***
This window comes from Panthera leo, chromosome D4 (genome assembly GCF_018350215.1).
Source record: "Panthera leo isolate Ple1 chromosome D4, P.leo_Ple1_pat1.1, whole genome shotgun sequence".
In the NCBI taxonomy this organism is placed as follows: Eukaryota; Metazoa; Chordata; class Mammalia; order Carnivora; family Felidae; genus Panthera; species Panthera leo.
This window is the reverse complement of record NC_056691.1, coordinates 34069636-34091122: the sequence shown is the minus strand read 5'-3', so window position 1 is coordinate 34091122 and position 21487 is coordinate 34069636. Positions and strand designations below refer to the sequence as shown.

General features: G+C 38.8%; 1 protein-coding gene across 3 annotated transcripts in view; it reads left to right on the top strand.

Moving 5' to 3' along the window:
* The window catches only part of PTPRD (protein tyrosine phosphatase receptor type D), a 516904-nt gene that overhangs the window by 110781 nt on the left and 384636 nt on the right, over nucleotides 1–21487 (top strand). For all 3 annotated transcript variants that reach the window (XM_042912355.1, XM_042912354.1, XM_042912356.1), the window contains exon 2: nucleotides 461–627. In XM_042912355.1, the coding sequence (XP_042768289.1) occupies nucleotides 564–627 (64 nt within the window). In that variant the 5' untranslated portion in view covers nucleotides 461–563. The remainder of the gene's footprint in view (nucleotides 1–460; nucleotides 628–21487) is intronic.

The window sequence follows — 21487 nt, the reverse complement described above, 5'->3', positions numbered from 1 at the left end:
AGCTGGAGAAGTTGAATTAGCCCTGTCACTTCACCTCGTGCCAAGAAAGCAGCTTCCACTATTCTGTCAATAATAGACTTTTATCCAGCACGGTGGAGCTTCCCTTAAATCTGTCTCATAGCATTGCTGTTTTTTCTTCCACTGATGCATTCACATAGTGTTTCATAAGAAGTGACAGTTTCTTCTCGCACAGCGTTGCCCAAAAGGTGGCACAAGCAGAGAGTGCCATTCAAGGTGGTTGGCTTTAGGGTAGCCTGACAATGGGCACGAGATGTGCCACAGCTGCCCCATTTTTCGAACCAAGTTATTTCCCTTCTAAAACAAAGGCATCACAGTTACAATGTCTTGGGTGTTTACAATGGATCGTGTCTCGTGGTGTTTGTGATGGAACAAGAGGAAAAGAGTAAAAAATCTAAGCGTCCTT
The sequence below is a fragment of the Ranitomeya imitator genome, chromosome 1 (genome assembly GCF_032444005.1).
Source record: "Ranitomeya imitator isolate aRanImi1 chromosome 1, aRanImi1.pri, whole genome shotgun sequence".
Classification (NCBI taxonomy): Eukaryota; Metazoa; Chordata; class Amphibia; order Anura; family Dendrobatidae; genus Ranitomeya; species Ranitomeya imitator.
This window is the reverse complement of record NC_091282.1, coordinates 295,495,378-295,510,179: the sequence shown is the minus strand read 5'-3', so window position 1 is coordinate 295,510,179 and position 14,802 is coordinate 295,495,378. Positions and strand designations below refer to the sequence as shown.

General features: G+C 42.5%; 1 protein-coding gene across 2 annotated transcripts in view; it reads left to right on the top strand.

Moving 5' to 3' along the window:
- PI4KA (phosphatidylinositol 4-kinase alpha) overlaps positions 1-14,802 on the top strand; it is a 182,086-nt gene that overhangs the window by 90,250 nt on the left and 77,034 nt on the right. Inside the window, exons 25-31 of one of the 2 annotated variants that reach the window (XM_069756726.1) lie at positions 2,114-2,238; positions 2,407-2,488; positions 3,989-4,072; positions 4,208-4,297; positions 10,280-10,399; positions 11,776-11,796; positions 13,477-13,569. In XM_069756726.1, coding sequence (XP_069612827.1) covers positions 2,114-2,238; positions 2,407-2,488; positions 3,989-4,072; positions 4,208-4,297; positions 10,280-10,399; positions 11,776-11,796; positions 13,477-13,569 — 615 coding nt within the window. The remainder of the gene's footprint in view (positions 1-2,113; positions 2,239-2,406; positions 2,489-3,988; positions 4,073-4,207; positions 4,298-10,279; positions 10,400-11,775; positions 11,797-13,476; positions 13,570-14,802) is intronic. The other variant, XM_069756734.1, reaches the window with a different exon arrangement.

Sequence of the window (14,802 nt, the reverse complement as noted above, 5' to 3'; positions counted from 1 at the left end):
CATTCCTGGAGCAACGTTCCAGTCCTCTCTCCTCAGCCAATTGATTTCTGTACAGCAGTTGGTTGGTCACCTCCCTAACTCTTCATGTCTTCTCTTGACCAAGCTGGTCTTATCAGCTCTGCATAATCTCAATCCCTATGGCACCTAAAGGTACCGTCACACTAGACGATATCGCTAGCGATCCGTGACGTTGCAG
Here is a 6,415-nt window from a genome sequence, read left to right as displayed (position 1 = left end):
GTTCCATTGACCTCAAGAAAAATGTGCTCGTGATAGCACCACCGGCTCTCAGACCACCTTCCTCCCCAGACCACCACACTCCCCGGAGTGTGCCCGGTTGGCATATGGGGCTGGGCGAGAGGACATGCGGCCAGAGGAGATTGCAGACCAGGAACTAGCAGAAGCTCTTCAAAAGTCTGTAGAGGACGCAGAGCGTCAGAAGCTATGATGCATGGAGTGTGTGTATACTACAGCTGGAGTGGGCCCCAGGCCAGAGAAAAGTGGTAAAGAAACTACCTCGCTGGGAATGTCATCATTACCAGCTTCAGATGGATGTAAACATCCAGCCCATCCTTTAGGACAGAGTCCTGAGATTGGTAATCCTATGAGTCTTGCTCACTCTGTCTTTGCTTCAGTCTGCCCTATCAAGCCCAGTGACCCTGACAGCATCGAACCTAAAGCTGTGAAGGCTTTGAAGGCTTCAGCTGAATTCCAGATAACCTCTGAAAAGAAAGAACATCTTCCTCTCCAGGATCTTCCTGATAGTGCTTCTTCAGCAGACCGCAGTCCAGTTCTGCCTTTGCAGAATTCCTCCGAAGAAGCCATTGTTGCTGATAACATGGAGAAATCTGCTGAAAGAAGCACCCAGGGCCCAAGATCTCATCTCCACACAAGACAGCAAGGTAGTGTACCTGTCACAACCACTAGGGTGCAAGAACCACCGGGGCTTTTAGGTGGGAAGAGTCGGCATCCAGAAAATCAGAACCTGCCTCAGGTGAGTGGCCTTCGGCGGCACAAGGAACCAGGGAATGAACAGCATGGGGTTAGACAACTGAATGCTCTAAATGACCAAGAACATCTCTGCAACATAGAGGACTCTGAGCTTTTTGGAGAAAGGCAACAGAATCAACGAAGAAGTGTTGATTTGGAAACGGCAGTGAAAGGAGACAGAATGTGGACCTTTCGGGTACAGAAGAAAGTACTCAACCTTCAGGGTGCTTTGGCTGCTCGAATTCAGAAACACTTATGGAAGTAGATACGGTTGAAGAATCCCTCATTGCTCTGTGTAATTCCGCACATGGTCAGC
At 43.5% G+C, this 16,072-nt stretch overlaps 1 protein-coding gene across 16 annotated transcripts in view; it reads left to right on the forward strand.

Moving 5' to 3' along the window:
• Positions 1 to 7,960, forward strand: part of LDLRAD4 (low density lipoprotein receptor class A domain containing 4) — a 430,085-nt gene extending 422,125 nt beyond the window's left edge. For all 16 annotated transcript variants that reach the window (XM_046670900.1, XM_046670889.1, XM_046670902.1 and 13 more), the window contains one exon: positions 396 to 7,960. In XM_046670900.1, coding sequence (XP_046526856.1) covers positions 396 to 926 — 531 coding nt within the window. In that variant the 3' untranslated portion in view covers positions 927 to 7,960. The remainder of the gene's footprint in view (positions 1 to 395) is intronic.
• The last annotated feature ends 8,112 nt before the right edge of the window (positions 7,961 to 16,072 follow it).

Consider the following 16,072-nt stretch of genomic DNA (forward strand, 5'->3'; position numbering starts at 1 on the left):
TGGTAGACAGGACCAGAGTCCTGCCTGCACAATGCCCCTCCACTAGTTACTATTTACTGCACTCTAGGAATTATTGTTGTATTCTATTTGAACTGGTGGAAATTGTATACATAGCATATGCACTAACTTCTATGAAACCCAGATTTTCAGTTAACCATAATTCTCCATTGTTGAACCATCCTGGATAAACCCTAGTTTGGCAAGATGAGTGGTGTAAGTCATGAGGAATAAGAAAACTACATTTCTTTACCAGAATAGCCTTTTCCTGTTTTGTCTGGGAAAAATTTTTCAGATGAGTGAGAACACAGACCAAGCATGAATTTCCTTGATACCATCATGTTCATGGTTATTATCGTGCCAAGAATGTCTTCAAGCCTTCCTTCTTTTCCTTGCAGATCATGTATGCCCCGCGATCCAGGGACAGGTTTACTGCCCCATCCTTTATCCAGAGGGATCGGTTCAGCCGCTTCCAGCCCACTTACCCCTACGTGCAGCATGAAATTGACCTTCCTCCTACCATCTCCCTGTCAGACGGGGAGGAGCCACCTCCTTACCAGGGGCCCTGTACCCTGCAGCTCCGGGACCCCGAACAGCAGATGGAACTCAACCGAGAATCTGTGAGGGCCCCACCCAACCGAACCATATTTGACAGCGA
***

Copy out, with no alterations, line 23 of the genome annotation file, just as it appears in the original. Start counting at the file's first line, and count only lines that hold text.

• Positions 1 to 7,960, forward strand: part of LDLRAD4 (low density lipoprotein receptor class A domain containing 4) — a 430,085-nt gene extending 422,125 nt beyond the window's left edge. For all 16 annotated transcript variants that reach the window (XM_046670900.1, XM_046670889.1, XM_046670902.1 and 13 more), the window contains one exon: positions 396 to 7,960. In XM_046670900.1, coding sequence (XP_046526856.1) covers positions 396 to 926 — 531 coding nt within the window. In that variant the 3' untranslated portion in view covers positions 927 to 7,960. The remainder of the gene's footprint in view (positions 1 to 395) is intronic.